Commerce city manager seeks to build trust with the community

John Parsons, Co-Editor in Chief

Howdy Lisenbee (John Parsons)

Howdy Lisenbee, city manager of Commerce, seeks to “build and preserve trust” between the city and the members of the community.

Lisenbee has 20 years of experience with Texas city governments, starting with Anson. He has also worked in Abilene and Pecos. He hopes to do another 20 years in Commerce.

He has a degree in finance plus an MBA from Abilene.

Lisenbee brought his wife of 19 years to Commerce, their 16-year-old son and their eldest daughter with her children.

His father was a ranch hand. Lisenbee grew up working cattle and participating in cattle drives. These experiences taught him to value hard work.

Lisenbee says the best way the city and Texas A&M University-Commerce can work together is to have conversations about mutual goals and partner in collaborations. This will allow both groups to understand each other’s future and “avoid sibling rivalry,” which breeds discontent.

“Our futures are tied together,” he said.

Lisenbee wants to create “a lot of synergy” between the city and the university. He recognizes that Commerce has very limited resources to meet the long list of needs within the community.

He wants to improve staff efficiency. Operate lean, “smart but effective,” he said.

Lisenbee has been in contact with Lacey Henderson, director, career development of the university, about creating a vibrant internship program that will provide students with real-world experience with minimal cost to the city. These internships will include paid and unpaid positions. Some positions will last a full semester, some will be for specific projects and others can be part of a student’s coursework.

He sees Commerce supporting the university’s development goals and has had several positive meetings with Dr. Mark Rudin, university president. Some ways to do so include transferring W. Neal St. beside Whitley Hall to the university, working together on dual-purpose streets, a recycling program and supporting both water and wastewater infrastructures. A&M-Commerce has its own water program but the two groups need to work together for maintenance and improvements.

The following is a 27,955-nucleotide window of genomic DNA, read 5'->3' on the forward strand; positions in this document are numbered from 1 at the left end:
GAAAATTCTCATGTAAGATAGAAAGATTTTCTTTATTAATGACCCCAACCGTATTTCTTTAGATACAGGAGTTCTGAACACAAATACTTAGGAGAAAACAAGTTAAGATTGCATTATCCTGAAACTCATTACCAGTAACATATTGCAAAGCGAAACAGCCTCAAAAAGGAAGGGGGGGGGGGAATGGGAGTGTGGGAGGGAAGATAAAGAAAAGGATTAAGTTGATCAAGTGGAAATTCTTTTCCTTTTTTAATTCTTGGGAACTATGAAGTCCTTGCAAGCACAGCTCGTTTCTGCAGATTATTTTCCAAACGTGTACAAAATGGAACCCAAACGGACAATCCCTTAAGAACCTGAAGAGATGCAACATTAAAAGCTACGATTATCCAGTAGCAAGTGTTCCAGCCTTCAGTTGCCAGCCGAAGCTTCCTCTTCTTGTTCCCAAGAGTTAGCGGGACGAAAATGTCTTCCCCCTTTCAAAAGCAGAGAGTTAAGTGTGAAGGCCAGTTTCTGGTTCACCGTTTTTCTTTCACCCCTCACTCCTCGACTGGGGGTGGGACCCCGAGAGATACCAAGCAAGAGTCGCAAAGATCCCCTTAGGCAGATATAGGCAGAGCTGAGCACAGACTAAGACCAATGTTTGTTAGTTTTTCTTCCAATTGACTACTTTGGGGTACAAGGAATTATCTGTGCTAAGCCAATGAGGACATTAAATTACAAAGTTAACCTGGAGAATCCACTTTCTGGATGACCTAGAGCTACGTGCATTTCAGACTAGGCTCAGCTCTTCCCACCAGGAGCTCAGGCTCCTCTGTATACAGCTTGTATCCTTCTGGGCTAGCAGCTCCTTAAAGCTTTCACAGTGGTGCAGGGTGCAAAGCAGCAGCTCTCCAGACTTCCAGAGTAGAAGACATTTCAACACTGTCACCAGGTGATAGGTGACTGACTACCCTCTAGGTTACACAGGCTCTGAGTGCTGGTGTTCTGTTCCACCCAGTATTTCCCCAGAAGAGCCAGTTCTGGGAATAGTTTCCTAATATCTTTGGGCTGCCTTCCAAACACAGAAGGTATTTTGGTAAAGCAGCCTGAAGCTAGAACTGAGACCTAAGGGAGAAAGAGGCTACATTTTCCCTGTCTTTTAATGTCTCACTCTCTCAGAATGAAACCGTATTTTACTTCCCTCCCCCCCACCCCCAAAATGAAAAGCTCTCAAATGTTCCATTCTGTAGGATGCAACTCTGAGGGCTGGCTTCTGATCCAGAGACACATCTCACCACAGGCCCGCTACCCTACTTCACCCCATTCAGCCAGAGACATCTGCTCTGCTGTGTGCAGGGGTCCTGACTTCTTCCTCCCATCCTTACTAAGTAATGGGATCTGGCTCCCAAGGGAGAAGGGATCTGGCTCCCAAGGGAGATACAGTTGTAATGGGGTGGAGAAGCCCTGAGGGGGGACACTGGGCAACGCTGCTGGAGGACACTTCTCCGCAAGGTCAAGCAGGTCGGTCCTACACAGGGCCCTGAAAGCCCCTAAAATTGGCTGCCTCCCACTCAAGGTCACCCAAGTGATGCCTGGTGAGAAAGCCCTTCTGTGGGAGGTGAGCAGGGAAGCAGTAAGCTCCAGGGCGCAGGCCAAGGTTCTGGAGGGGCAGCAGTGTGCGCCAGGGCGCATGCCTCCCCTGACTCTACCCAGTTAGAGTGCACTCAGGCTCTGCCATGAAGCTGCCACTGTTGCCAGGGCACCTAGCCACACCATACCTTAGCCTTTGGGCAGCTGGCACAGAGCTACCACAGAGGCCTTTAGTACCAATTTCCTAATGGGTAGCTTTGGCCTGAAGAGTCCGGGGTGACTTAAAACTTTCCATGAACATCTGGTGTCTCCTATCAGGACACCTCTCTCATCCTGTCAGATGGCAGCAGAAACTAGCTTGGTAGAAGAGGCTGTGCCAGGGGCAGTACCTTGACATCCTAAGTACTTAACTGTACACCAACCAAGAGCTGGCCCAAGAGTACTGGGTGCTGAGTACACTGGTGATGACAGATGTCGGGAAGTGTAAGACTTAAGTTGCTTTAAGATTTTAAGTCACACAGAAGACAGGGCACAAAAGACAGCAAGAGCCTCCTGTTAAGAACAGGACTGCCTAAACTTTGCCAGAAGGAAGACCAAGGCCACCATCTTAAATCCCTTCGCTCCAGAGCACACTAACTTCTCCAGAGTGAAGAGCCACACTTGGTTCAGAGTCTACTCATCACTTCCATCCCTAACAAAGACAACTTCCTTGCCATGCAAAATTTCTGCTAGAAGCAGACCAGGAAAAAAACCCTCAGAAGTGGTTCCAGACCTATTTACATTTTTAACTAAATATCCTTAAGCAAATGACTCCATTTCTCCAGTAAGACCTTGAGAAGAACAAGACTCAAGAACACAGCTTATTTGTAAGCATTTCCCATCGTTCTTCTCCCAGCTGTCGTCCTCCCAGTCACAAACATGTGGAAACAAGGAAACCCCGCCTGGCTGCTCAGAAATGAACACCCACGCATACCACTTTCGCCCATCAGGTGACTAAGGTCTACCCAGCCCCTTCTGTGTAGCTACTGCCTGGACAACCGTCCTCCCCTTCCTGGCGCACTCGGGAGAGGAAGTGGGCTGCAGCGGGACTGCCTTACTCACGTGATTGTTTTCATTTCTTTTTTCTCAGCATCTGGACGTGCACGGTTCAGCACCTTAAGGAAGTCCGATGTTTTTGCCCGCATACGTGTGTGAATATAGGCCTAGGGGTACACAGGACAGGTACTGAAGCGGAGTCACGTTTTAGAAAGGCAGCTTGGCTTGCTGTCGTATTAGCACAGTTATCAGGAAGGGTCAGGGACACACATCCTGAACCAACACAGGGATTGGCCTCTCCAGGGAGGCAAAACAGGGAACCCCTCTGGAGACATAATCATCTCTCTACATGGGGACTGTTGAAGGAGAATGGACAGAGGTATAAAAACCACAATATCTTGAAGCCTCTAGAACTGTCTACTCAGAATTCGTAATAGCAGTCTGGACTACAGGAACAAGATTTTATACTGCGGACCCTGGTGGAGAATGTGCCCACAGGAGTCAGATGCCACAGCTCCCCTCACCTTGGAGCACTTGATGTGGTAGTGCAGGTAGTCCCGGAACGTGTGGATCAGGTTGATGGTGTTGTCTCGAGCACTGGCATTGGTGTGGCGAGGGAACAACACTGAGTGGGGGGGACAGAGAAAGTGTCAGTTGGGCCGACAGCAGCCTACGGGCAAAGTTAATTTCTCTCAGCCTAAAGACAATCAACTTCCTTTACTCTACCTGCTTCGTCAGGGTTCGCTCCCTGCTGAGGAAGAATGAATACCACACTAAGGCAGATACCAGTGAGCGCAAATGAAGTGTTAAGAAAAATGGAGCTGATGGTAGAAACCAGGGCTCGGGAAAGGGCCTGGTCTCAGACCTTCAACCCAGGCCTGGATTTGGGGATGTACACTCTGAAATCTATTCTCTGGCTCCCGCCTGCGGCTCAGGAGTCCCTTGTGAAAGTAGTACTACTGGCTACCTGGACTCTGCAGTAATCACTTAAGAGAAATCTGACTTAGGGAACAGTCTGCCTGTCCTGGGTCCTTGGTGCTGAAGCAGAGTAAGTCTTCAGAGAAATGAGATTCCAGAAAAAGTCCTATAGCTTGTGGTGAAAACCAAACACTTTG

Lisenbee committed to supporting “the mission and goals of the university.”

He wants to “keep seeing us work together.”

Open communications between the city and its residents are crucial as “what people don’t know, they make up,” Lisenbee said.

He expects to develop trust in himself and city government by being transparent and consistent. He participates in a radio program on Tuesday mornings with Dr. John Mark Dempsey, professor, mass media journalism.

Commerce should see an increase in jobs by Huaru Pipe, Inc. coming to town. The company is leasing existing space in town and has committed to having 50 employees. Lisenbee did not know how many would be local hires versus personnel brought in by the company. Huaru received a 10-year city tax abatement that will start at 100% and then decrease 10% each year.

The Commerce Economic Development Corporation provided $408,000 to Huaru and will add an additional $125,000 for reaching the goal of having 50 employees.

Lisenbee expects Huaru’s presence to have a positive economic impact with new jobs being the biggest benefit.

Commerce will also be receiving a new retail store as Tractor Supply Company will be building on Live Oak street west of SH 24.

The Biden administration has announced a $25 billion relief program called the Emergency Rental Assistance Program. The money will be funneled through the states to cities and counties that have a rental assistance program. Commerce does not currently have one but Lisenbee committed to looking into the program which is intended to help renters and property owners by paying up to 12 months of overdue rent or the next three pending payments.

The Commerce city council recently held its first in-person meeting of the year. Future meetings will be broadcast on the city’s YouTube channel which can be accessed from the homepage. The meetings will also be archived for people unable to watch them live. Lisenbee will work on a way to take phone calls during the meetings.

“Trust is the single most powerful thing to do our job,” Lisenbee said. “My job is to improve it.”

He committed to building and preserving trust and said that local government’s job is to serve the public.

“We’re here to serve,” Lisenbee said.